The following is the guest editorial for the IEEE Communications Magazine feature topic issue on Distributed Object Computing, Vol. 14, No. 2, February, 1997.
Despite dramatic increases in network channel speeds and compute power, developing distributed software remains expensive and error-prone. Across the industry, this situation has produced a ``distributed software crisis,'' where computing hardware and networks get smaller, faster, and cheaper; yet distributed software gets larger, slower, and more expensive to develop and maintain.
The challenge of distributed software stems from inherent and accidental complexities. Inherent complexities arise from fundamental problems of distribution. Chief among these are detecting and recovering from network and host failures, minimizing the impact of communication latency, and determining an optimal partitioning of service components and workload onto computers throughout a network. Accidental complexities arise from limitations with tools and techniques used to build distributed software. A common source of accidental complexity is the widespread use of functional design, which results in non-extensible and non-reusable systems.
Distributed Object Computing (DOC) is a promising approach to alleviate the inherent and accidental complexities of distributed software. DOC represents the confluence of two major areas of software technology: distributed computing systems and object-oriented (OO) design and programming. Techniques for developing distributed systems focus on integrating multiple computers to act as a scalable computational resource. Likewise, techniques for developing OO systems focus on reducing complexity by creating reusable frameworks and components that reify successful design patterns and software architectures. Thus, DOC is the discipline that uses OO techniques to distribute reusable services and applications efficiently, flexibly, and robustly over multiple, often heterogeneous, computing and networking elements.
At the heart of contemporary distributed object computing models are Object Request Brokers (ORBs), which facilitate communication between local and remote objects. ORBs eliminate many tedious, error-prone, and non-portable aspects of creating and managing distributed applications. This enables programmers to develop and deploy complex applications rapidly and robustly, rather than wrestling continuously with low-level infrastructure concerns. Two widely used ORB models are the Common Object Request Broker Architecture (CORBA), which is an being standardized by the 700+ member Object Management Group (OMG) and the Distributed Component Object Model (DCOM), which is being developed by Microsoft. Although they are often positioned as rival DOC technologies, CORBA and DCOM share many architectural similarities.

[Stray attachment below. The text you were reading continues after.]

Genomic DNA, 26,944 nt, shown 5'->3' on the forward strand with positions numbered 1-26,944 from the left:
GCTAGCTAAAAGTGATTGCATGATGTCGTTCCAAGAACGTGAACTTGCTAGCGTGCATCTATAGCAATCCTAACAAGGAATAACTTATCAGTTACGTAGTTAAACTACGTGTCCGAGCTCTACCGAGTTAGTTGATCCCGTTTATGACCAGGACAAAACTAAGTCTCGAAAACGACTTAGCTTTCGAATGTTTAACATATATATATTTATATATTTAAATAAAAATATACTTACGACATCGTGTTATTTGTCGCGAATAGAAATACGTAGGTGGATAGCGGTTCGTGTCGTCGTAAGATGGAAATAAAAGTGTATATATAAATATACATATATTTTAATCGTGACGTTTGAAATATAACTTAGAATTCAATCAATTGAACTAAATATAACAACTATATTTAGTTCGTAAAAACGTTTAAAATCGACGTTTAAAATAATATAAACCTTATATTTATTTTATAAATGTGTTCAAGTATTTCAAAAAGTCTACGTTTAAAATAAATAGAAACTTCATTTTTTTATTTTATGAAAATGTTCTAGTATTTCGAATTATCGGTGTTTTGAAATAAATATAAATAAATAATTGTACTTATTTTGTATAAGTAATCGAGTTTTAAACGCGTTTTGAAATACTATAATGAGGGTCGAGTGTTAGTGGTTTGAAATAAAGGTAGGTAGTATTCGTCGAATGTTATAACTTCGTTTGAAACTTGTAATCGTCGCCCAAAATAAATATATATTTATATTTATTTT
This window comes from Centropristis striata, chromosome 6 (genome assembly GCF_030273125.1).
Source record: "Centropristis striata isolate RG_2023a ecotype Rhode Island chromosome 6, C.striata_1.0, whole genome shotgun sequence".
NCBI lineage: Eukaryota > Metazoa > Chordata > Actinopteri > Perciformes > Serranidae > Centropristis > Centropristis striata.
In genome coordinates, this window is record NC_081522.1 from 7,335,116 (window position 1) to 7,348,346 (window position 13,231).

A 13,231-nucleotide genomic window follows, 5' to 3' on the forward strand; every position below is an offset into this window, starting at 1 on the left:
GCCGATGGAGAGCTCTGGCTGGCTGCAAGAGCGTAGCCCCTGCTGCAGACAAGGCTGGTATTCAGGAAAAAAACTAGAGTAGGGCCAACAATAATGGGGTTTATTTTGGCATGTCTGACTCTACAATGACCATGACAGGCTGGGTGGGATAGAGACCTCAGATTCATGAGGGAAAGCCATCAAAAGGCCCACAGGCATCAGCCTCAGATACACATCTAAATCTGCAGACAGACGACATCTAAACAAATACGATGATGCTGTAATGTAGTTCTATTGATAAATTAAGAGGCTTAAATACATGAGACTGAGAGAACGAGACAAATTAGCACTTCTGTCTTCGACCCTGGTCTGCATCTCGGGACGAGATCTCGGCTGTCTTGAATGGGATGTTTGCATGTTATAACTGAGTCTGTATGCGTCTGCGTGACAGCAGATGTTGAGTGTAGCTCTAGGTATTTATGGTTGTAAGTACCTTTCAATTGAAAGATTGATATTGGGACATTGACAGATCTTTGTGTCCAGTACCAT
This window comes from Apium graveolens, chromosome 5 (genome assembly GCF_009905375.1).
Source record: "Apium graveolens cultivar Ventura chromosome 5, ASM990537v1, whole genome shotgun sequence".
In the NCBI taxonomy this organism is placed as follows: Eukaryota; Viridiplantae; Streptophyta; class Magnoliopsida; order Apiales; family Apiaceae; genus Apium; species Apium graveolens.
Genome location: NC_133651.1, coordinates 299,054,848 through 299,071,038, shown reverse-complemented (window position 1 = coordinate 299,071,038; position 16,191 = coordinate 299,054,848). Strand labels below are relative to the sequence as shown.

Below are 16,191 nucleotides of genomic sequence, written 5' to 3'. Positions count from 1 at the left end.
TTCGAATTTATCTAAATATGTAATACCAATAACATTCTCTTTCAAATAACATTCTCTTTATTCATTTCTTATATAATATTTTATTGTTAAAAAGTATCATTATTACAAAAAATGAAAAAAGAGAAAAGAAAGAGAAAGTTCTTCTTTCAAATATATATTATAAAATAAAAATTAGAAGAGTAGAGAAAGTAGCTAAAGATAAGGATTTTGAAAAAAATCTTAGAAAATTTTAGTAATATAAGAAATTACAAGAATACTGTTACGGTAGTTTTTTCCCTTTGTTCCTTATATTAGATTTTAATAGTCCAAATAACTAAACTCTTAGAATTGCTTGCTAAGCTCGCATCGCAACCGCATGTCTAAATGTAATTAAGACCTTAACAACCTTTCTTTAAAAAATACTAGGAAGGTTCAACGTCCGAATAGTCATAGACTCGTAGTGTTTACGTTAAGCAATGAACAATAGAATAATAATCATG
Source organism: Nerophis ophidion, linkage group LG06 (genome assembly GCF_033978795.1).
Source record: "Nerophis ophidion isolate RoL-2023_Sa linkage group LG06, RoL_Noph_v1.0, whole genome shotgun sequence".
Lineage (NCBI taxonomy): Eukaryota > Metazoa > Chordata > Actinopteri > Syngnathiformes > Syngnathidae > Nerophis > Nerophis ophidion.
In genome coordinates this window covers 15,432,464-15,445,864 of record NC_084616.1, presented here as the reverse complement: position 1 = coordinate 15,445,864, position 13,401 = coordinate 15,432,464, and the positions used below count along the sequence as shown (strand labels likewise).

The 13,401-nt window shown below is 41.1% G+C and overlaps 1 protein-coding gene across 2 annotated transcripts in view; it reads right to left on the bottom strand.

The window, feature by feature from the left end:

Advances in DOC technology have occurred at a time when deregulation and global competition are motivating an increase in software productivity and quality. Distributed computing is perceived as a way to control costs in corporate Information Technology (IT) departments, e.g., through open systems and client/server computing. Likewise, OO design and programming are widely touted as a means to reduce software cost and improving software quality, e.g., through reuse, extensibility, and modularity. As a result, there has been a surge of interest in DOC technology in the trade press and in many IT organizations.
Unfortunately, the level of technical discussion concerning distributed object computing has not kept pace with the level of interest. Since DOC is a combination of two fields, academic journals and conferences concerned with either field have not yet embraced the merger and there are relatively few forums for technical discussion of the combined disciples. Consequently, DOC technology has been ``sold'' far more than it has been studied. This feature topic section of IEEE Communication Magazine is intended to rectify this imbalance by examining the technical benefits and the challenges provided by DOC technology.